William Wyler - Ben-Hur, The Best Years of Our Lives

Thanks, updated the post.  You missed Spartacus for Kubrick - though probably not a common choice for most people.

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I guess I'll go first

How did you two first meet? Origin story of show? What made you think of doing this podcast?

Changing this to how I first heard about this podcast, why I started listening to it - from listening to HDTGM. 

How much time do you spend researching the movie you're watching?

I put together that post of how a movie does in other lists for comparison.  When we hit movies that I'm not sure why it's considered good, I'll try googling something, but recently I've taken to the habit to waiting until after the episode is over before watching so I know what topics of conversation are going to come up.  That way I can keep an eye out for them.  Also, sometimes the episode does the legwork for answering, "why do people think this is a good movie."  The two that swayed me the most was Paul arguing for Shawshank made me realize it's really not out of the conversation compared to Cool Hand Luke, which I wouldn't have thought twice about being on the movie.  And the other was E.T. which I still feel only has one good scene, but I literally didn't get a sense of what the character/thematic arc was of the movie while watching it.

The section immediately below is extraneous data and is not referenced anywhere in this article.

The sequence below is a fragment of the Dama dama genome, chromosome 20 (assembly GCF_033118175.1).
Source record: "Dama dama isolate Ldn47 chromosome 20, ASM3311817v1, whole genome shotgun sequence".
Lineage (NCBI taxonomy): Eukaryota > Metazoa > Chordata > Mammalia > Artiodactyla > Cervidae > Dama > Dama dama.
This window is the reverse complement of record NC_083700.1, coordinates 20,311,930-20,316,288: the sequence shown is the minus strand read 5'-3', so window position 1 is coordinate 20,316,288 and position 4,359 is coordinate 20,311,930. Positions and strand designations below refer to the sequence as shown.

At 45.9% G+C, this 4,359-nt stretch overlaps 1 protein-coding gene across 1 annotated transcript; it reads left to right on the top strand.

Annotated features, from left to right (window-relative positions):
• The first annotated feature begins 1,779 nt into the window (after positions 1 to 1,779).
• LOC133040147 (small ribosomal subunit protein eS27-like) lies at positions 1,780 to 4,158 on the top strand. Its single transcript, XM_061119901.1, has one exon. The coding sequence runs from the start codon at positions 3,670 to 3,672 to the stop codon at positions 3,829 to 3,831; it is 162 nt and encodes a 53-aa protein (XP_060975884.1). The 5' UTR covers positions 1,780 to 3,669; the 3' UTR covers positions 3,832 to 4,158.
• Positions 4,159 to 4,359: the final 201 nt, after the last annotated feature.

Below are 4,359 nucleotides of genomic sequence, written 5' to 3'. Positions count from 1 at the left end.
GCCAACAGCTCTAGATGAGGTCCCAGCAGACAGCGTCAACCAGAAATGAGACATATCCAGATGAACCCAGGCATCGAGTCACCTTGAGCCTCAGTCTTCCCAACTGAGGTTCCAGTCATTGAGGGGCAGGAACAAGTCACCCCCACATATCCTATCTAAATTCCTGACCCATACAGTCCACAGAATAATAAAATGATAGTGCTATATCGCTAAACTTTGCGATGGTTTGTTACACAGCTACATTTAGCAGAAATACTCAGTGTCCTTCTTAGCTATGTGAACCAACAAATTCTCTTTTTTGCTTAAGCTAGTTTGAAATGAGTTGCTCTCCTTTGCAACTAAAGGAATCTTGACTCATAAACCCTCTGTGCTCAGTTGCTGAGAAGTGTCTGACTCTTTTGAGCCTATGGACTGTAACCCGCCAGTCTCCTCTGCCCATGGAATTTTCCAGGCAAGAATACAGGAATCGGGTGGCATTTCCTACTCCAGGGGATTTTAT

These movies are hard to find? Where do you go?

Amazon, filmstruck, netflix, (hulu if needed), iTunes, personal collection

If you could get everyone to watch one movie what would it be?

My tastes aren't everyone's tastes, so I don't know if I have an answer to this question.  Is there a movie that is important to see if you don't even enjoy it? ShoahThe Act of Killing?

2001 is my favorite movie, but it's not for everyone, and if you don't like it, it'll be a painful watch.  I think 8 1/2 is a fun movie, but I'm sure I'd meet people who'd hate it.

I guess for movies that I feel are underseen gems I'd like more people to see: Funeral Parade of Roses, The Trial, and I guess since we were talking about movies made by women, Girlfriends.

If you could appear in any movie on the list, which one would you?

I took this question to mean, as an actor (since Paul is an actor), but they answered it as being in that world.  I'm not a Raiders-person, but Nazis are a lot less scary in that world and they ended up dying.  I haven't seen the Wizard of Oz, but I guess I'll choose that one.  I wish Japanese movies were allowed so My Neighbor Totoro was on the list.  That way I could get a fantastic world in which I was not in danger of dying.

Will you ever do an episode comparing the 97 list?

I can't interpret this question to be relevant for us, other than, I'd like a Fargo episode.

Why haven't they updated it yet?

This question didn't seem relevant to Amy & Paul either. I do wonder if the Me-Too movement actually disrupted things enough to delay the list (e.g. did it potentially affect who should be receiving ballots to vote).